“We’ll take it,” said Queen Carrie.

King Boris sighed.

He had been King for over a year now, having staged a bloodless coup over the bloodless Queen of May. He had freed his country from the yoke of its oppressor, which had wanted awful things like crime-fighting co-operation, free movement of its subjects and the chance to sell stuff to each other. King Boris had thought that this would make him the most powerful person in the land.

He now realised he was not even the most powerful person in his household.

It had been at Queen Carrie’s Lady Macbeth-like urging that he had made his thrust for power in the first place. She had since got rid of his closest advisor, Dominic of Barnard, whose much-vaunted vision had failed to see that coming. She now made all the important decisions, so while he was left to ponder how to sell brown sauce and Yorkshire pudding to remote Pacific islands, she had taken charge of decorating the castle.

The first thing she did was move them into their next-door neighbour’s, on the basis that their own wasn’t big enough. She then asked for a decorating budget, was given one, and tossed it.

History will ask did she have good taste. History will then remember that she had voluntarily gone out with Boris.

The bathroom was taupe, a colour and a word that exists only in interior design. The bath-taps were cherubs, gushing water from their mouths as if they were vomiting very politely. The cistern was modelled on a Vegas slot-machine. It was flushed by pulling the long lever at the side, causing three poop emojis to fill the little windows. The toilet paper had “The BBC” printed on it.

There was no mirror. You do not get hair like Boris’s if you have a mirror.

The main bedroom had flock wallpaper. In other words it had sheep on it, which King Boris could count on nights when he couldn’t sleep.

The kitchen was fully equipped, in that it had a phone that connected directly with the staff.

The sitting room had a glitterball, a ninety-inch TV and a statue of a nymph who had apparently decided to robe herself only from the waist down. It had an Alexa, though she had been so confused by Boris’s muttered ramblings that she now just wept gently. On one wall was a portrait of the historical giant on whom King Boris had famously modelled himself, Baloo the Bear.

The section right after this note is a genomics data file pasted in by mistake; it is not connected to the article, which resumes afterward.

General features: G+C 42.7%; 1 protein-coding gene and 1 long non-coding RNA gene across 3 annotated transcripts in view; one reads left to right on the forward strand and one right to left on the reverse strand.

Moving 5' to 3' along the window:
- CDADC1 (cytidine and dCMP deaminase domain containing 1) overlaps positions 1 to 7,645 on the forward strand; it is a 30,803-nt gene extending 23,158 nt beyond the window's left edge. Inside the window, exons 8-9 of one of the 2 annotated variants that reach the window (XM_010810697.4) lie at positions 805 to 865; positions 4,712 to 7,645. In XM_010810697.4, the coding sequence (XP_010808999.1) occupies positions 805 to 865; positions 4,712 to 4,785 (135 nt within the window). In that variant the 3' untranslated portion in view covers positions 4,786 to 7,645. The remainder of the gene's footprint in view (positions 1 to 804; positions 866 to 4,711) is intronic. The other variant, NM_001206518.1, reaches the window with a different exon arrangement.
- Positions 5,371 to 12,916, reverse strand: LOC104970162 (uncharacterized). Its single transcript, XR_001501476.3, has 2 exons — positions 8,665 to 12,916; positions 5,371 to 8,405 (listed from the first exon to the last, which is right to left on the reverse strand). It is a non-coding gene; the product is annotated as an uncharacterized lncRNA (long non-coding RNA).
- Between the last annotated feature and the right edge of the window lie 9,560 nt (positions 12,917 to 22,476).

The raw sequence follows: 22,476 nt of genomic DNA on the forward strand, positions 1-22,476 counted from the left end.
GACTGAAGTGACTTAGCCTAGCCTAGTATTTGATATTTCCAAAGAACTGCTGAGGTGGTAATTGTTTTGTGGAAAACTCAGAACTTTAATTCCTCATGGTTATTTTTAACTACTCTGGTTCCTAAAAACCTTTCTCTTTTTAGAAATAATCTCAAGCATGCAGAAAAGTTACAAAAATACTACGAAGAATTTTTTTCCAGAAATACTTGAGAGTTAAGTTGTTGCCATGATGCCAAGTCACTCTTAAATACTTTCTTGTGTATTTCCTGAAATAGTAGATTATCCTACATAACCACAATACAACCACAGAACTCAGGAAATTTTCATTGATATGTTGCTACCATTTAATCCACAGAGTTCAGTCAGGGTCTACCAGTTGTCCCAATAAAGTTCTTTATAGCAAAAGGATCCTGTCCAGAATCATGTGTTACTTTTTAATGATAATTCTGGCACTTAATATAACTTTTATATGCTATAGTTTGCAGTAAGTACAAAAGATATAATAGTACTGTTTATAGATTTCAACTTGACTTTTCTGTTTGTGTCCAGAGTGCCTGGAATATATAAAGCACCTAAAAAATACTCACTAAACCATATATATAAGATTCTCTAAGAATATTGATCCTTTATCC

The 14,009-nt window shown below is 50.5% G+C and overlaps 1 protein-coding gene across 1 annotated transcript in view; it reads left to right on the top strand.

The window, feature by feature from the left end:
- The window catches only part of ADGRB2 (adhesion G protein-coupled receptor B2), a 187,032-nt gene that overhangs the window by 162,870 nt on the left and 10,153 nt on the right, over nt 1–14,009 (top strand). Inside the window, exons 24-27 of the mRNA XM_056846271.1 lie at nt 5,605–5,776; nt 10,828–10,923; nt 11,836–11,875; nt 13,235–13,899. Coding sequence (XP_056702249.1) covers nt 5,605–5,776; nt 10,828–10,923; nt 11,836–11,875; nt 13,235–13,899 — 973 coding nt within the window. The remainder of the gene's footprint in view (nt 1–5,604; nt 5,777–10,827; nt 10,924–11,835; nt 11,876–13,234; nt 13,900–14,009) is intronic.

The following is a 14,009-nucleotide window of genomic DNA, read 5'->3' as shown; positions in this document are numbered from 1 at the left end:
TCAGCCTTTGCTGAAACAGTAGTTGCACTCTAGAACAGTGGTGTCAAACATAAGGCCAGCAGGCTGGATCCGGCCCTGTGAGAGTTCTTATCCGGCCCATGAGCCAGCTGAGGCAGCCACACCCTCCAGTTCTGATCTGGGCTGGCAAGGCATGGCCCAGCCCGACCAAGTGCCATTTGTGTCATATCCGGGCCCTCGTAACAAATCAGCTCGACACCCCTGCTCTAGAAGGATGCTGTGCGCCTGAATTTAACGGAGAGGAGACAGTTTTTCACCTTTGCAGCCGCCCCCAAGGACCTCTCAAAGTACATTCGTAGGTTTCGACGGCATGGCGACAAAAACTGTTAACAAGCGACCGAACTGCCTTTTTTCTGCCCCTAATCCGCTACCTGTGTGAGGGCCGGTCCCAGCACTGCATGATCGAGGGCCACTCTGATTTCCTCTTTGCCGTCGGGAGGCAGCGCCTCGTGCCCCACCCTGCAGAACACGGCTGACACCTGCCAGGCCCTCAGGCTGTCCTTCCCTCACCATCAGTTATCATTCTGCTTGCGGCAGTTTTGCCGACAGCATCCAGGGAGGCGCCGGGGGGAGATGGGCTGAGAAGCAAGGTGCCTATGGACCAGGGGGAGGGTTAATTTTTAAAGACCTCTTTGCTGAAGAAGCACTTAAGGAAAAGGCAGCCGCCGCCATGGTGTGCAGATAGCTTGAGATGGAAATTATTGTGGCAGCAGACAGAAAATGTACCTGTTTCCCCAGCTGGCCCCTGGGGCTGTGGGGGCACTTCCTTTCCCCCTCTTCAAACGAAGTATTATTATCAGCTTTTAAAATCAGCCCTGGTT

It seemed that the room now also had a violet sofa. Boris decided it was time to speak up.

“I say,” he said. “We don’t have the money for all this.”

“Then get it,” said Queen Carrie. “Ask your friends.”

“I can’t do that,” said Boris. “I’d be breaking the rules.”

Carrie stared at him in genuine astonishment. Boris blushed.

“Er, well,” he stammered, “it’s just, er, we’re spending all this money, while the people, well, you know, the lockdown, the closures -”

“Let them eat Greggs,” said Carrie Antoinette.





Ears Filled With Soap

Responding on Twitter to a video in which British Prime Minister Boris Johnson gave an explanation for his decision to suspend Parliament in September – a move which critics said was aimed at stopping MPs debating Brexit – Hugh Grant called him an “over-promoted rubber bath toy”….








Is your child bored at bath-time? Does he find pouring water out of little beakers repetitive? Does his little toy boat insist on listing onto its side? Does he have no trouble, among all the suds, in finding Nemo?

What he needs is Boris Duck. Plastic yet oddly likeable, the Boris has now supplanted the Theresa Submarine as Britain’s leading bath toy, perhaps because his hairstyle resembles a loofah.

And why not. The Boris is virtually indestructible, a bathroom Captain Scarlet. Push him down and he wil pop back up. Land him in hot water and it will not harm him. Pour cold water on him and it will just run off.

As with all bath toys, there is absolutely nothing inside his head, but that does not seem to detract from his appeal.

Try him out. Lie back in the warmth and comfort and release him from your grasp. Watch him sail away, gaze fixed straight ahead, towards the end with the plughole.